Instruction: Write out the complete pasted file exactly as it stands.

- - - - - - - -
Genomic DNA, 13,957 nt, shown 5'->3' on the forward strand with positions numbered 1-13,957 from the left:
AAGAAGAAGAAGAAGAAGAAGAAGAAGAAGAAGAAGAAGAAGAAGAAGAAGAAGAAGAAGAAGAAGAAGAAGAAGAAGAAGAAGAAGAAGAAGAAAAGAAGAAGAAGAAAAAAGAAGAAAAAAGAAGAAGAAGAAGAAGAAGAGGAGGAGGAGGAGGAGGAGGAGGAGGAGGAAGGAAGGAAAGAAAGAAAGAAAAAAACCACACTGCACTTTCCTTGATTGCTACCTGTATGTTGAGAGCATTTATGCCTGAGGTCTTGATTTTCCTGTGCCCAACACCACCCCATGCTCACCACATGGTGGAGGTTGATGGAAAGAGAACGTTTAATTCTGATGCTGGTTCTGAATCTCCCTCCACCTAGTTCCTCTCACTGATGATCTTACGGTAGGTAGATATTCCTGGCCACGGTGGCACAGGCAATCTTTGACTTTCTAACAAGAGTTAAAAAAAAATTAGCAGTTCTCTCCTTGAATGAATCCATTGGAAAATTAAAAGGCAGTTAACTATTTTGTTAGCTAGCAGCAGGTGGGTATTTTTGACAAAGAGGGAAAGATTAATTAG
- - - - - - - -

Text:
Genomic DNA, 13,957 nt, shown 5'->3' on the forward strand with positions numbered 1-13,957 from the left:
AAGAAGAAGAAGAAGAAGAAGAAGAAGAAGAAGAAGAAGAAGAAGAAGAAGAAGAAGAAGAAGAAGAAGAAGAAGAAGAAGAAGAAGAAGAAGAAAAGAAGAAGAAGAAAAAAGAAGAAAAAAGAAGAAGAAGAAGAAGAAGAGGAGGAGGAGGAGGAGGAGGAGGAGGAGGAAGGAAGGAAAGAAAGAAAGAAAAAAACCACACTGCACTTTCCTTGATTGCTACCTGTATGTTGAGAGCATTTATGCCTGAGGTCTTGATTTTCCTGTGCCCAACACCACCCCATGCTCACCACATGGTGGAGGTTGATGGAAAGAGAACGTTTAATTCTGATGCTGGTTCTGAATCTCCCTCCACCTAGTTCCTCTCACTGATGATCTTACGGTAGGTAGATATTCCTGGCCACGGTGGCACAGGCAATCTTTGACTTTCTAACAAGAGTTAAAAAAAAATTAGCAGTTCTCTCCTTGAATGAATCCATTGGAAAATTAAAAGGCAGTTAACTATTTTGTTAGCTAGCAGCAGGTGGGTATTTTTGACAAAGAGGGAAAGATTAATTAG